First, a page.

7. The method of claim 1, wherein the group ID is common to a registered group of users.
8. The method of claim 1, wherein the group ID is a single use ID.
9. The method of claim 8, wherein the group ID is discarded after meeting one or more criteria selected from the group consisting of:
i. that a second vaping system is verified as belonging to the synchronization group; and
ii. that a predetermined time period has elapsed.
10. The method of claim 1, wherein the feature to be synchronized is a color of a respective illuminated region of each of the first electronic vapor provision system and the second electronic vapor provision system, and the setting relates to the color.
11. The method of claim 1, wherein the feature to be synchronized is a timing of a respective illuminated region of each of the first electronic vapor provision system and the second electronic vapor provision system, and the setting relates to the timing.
12. The method of claim 1, wherein the modification to the setting is predefined for the synchronization group.
13. The method of claim 1, wherein the modification to the setting is received from the second vaping system.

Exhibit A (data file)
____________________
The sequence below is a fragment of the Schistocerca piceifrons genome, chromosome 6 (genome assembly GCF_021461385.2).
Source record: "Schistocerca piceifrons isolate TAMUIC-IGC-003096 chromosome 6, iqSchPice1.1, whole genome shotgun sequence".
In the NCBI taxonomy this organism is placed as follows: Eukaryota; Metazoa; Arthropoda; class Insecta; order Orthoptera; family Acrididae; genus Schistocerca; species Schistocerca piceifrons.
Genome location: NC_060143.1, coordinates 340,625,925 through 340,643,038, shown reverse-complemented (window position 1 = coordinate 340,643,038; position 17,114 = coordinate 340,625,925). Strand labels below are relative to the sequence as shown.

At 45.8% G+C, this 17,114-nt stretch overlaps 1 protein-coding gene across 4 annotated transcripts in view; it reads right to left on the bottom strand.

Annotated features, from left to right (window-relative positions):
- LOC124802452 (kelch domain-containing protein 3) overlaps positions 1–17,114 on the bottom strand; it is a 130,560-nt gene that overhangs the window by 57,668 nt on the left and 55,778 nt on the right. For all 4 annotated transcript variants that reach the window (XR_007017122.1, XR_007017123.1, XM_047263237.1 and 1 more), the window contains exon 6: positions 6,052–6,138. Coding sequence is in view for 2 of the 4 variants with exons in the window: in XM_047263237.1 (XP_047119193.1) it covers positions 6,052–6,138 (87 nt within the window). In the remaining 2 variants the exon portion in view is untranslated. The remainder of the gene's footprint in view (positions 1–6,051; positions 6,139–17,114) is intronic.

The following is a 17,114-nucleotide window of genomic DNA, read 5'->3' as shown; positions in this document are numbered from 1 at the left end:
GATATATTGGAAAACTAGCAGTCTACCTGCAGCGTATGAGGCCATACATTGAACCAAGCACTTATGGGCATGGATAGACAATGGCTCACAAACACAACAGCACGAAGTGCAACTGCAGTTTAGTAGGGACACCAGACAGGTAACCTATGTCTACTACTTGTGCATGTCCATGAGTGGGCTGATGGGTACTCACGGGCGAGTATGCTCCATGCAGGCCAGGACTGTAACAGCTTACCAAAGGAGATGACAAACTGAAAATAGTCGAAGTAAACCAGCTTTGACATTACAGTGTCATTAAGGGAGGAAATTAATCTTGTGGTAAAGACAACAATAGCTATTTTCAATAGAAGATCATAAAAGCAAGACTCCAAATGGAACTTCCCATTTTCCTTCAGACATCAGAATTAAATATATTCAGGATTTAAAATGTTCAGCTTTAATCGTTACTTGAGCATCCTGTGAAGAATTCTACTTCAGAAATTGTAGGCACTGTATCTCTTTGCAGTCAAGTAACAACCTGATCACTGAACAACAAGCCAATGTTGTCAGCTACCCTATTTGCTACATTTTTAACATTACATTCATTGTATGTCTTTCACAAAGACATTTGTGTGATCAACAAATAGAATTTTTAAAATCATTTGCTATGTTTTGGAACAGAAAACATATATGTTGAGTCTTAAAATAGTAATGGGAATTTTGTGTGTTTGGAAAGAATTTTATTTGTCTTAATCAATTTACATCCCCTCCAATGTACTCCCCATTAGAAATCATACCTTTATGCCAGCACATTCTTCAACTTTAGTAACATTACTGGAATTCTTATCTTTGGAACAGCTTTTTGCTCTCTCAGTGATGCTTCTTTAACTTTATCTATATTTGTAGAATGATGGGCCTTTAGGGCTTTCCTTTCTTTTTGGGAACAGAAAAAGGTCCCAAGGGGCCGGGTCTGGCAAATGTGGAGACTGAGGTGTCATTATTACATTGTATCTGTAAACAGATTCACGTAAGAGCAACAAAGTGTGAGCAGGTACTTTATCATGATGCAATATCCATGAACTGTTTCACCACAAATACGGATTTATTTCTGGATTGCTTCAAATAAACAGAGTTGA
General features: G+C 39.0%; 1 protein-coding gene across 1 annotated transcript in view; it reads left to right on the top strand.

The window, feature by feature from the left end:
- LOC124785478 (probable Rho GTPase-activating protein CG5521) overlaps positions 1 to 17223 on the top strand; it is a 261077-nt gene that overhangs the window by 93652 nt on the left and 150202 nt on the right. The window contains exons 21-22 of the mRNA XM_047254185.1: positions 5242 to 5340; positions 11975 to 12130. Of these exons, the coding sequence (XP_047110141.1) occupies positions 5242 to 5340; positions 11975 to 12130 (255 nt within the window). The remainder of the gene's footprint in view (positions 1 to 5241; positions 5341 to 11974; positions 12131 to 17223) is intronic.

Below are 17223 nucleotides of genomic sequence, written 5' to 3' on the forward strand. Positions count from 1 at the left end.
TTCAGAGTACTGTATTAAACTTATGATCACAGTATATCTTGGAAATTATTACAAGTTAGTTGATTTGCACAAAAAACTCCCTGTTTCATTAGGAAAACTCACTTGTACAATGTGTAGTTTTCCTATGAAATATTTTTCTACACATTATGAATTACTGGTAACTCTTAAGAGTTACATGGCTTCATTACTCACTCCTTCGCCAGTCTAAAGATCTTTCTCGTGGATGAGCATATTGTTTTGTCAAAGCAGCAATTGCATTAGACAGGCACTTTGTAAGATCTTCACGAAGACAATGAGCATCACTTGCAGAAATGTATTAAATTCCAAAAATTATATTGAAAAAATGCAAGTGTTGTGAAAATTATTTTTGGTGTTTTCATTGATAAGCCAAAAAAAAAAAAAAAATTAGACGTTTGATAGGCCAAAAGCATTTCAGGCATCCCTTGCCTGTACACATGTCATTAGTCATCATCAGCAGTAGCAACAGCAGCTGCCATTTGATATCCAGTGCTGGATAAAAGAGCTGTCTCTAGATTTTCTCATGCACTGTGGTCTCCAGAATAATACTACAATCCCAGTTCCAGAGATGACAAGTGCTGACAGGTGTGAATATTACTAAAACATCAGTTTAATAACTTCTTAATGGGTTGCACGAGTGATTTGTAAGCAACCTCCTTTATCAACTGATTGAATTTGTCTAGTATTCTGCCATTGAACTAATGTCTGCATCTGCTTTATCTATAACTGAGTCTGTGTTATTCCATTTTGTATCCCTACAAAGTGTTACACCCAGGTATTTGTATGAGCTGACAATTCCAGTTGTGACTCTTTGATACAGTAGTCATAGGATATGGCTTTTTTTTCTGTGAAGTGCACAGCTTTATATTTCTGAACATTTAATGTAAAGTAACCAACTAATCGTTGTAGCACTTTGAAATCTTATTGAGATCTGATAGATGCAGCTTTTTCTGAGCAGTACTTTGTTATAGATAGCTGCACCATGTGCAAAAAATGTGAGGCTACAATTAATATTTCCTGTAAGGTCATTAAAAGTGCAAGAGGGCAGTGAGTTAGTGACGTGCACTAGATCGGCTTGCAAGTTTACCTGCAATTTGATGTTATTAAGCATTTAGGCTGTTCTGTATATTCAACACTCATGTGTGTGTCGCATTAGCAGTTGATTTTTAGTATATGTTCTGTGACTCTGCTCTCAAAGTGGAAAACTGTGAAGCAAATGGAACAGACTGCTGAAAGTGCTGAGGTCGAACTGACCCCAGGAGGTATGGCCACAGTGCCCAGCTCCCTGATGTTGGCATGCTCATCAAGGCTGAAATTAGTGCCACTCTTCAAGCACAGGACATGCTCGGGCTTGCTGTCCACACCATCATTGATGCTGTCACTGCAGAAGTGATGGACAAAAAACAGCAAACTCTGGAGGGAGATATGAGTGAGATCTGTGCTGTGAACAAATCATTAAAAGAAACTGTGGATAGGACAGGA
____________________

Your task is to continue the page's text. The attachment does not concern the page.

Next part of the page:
14. A non-transitory computer readable storage medium storing a computer program code adapted to perform the method of claim 1.
15. A first vaping system, comprising:
a first electronic vapor provision system;
a first memory comprising a group identification (ID) associated with a synchronization group;
a first mobile communication device arranged to detect a signal from a remote second vaping system comprising a second electronic vapor provision system, the signal comprising a token associated with the group ID at a trusted server indicating that the second vaping system is a member of the synchronization group; and
a processor arranged to modify a setting associated with an illuminated portion of the first electronic vapor provision system to a setting common to members of the synchronization group upon the first mobile communication device transmitting the received group ID and the received token to the trusted server and receiving from the trusted server an indication that the received token is validly associated with the group ID at the trusted server.
16. The first vaping system of claim 15, wherein the first mobile communication device is arranged to receive a modification to the setting from the remote second vaping system.